Monday, May 29, 2017

Trees and Fungi

Right now, like me, you are probably noticing the increasing number of fungi appearing in our gardens, parks and reserves, etc.

Russula sp.
What we are seeing is just the fruiting body of the organism, (fungi are not plants, they have their own kingdom called … fungi). Most of the organism is under the ground, or under the bark, or below the surface of the leaf litter or the mulch, etc.

Mycelium under some bark
Below the surface, the fungus consists mostly of a root-like structure called the mycelium. The mycelium is the part of the fungus that 'consumes' the dead organic matter in the soil, giving fungi their title of decomposers or waste recyclers. Without fungi and other organisms performing this role, our world would be buried under dead leaves, logs, animal carcasses, faeces, etc.

Trametes versicolour, a log decomposing fungus
Another log rotting fungus - Sterum ostrea (I think).
In the process of consuming dead material, fungi release other nutrients for the plants to use. Some fungi have a mycorrhizal association with some plants. Without being too complicated, they exchange materials through their root systems.  
Diagrammatic representation of tree/fungi connections at the root zone.
Many Australian plant species have complex and essential connections with fungi. Most of our orchids will not survive without a mycorrhizal association with a fungus. Many of our forest tree species need fungi to help them grow healthily, particularly during the first few years of growth.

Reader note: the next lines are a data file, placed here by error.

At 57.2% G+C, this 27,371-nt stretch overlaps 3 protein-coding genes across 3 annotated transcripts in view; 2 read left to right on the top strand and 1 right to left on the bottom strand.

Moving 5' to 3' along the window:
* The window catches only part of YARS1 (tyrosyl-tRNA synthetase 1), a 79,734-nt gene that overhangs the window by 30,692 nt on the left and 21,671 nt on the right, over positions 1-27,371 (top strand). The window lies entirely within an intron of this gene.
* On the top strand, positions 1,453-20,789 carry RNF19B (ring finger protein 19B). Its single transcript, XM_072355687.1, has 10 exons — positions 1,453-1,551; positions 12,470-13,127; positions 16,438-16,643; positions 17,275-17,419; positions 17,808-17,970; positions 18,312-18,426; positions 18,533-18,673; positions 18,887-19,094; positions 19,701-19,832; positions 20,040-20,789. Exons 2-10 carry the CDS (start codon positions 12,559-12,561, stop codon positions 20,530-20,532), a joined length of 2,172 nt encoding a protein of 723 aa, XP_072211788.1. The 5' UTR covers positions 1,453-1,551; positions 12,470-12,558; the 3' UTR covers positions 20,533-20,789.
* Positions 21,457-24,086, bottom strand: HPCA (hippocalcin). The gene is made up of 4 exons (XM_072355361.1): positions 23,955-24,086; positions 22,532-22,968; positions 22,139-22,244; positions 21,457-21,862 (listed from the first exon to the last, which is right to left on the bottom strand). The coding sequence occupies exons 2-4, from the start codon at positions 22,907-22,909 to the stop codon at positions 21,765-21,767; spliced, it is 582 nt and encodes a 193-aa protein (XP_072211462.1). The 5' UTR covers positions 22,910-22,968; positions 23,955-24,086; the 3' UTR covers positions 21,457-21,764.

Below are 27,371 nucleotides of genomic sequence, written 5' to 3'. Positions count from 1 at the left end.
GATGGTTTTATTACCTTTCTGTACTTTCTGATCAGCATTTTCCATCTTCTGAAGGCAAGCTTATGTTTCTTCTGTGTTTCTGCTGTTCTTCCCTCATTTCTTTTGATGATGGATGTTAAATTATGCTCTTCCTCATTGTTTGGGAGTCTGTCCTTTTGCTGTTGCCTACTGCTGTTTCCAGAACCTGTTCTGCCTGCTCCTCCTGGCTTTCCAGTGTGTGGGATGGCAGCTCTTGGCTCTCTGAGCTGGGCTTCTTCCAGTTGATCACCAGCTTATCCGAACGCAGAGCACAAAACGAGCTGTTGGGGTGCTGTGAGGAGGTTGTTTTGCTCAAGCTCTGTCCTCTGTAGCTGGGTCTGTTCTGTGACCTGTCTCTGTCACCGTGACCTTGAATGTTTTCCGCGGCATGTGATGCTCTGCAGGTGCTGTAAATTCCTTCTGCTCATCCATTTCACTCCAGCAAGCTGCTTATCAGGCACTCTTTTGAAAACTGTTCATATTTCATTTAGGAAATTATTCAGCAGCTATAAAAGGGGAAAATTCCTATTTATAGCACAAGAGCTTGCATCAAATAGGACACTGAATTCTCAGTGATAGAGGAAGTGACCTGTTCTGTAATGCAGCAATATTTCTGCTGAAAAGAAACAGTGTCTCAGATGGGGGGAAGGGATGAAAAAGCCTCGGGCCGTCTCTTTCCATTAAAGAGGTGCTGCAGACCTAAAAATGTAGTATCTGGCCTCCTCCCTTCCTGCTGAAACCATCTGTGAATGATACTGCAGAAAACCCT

Healthy forest ecosystems need a healthy fungi population.
Spider Orchid on Mt Cannibal. All terrestrial orchids have a symbiotic relationship with fungi.
Trees, indeed all plants, absorb carbon dioxide from the atmosphere. Research has now confirmed that most of the carbon is passed down to the root system of the tree where it is used by the fungi. When we declare that trees are carbon sinks, it really means that most of the tree's carbon is locked up by the fungi in the root zone.

Individual trees in an ecosystem can have their root systems linked by the mycelium network of fungi. It is now believed that this root network below the ground is the means of trees being able to 'communicate' with one another. Trees can secrete soluble chemicals into their roots where fungi can transport them to other nearby trees.

Of course, as far as trees are concerned, there are some bad or parasitic fungi but that might be a topic for a later conversation.


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